MOSCOW — Nato is ratcheting up tensions by boosting its military presence on Europe’s eastern flank and Moscow will adapt its defence policy accordingly, a senior Russian official said yesterday.
Nato’s planned action at this week’s summit “is evidence of the desire of US and Nato leaders to continue their policy of aggravating tensions with Russia”, Mikhail Popov, the deputy head of Russia’s National Security Council told RIA-Novosti news agency in an interview.
“I have no doubt that the question of the approach of Nato members’ military infrastructure to our border” will be taken into consideration as “one of the foreign military threats to Russia” when the country’s defence doctrine is updated later this year, he said.
At a summit in Wales on Thursday and Friday Nato leaders are expected to approve deployment of thousands of Nato troops and military equipment to Eastern Europe.
While that is intended to reassure Nato member states in the former Soviet bloc, it is angering the Kremlin as it challenges a key understanding that Nato would not station troops and weapons in new members.
This increased commitment in the east will involve the rotation of troops through member states at upgraded military facilities, with equipment pre-positioned to speed up the response time.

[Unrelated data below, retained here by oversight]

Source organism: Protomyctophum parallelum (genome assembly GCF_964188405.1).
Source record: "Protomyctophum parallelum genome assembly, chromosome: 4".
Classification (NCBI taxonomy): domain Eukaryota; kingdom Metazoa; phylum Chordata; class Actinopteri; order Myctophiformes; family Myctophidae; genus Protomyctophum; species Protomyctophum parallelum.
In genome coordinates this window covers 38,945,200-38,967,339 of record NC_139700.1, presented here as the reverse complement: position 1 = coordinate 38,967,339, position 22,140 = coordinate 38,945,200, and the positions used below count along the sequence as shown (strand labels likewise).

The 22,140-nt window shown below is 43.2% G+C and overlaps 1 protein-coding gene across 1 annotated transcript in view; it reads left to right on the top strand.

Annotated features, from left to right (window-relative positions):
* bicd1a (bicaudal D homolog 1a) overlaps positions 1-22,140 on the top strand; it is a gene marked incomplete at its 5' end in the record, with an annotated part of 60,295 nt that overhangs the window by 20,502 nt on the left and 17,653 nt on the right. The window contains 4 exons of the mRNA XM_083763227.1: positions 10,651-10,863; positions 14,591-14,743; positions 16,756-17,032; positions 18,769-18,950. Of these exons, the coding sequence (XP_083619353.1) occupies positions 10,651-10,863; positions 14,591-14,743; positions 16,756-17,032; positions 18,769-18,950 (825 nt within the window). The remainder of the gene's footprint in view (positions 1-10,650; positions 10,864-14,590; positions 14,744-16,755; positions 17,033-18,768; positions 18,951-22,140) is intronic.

Since the troops would not be permanently based there, the alliance does not see it as breaching the terms of the 1997 Nato-Russia Founding Act which fixed Europe’s post-Cold War borders.
The idea of the expansion of Nato into former Soviet states, which started with the Baltic countries in 2004, continues to rankle with the Kremlin.
Popov said that US and Nato leaders reassured Moscow that they are not Russia’s enemy and would never attack Russia, “but is this so?”
“They reassured us of their good intentions, but their actions of recent years tell a completely different story,” he said.
Russia’s recent actions have been motivated by a desire to thwart Nato expansion.
President Vladmir Putin justified the seizure of the Crimean peninsula from Ukraine earlier this year in order to prevent Nato from taking it over.
The barely covert support for proRussian rebels in Ukraine is also seen by analysts as being aimed at destabilising Ukraine and discouraging Nato from considering a membership bid from Kiev. — AFP.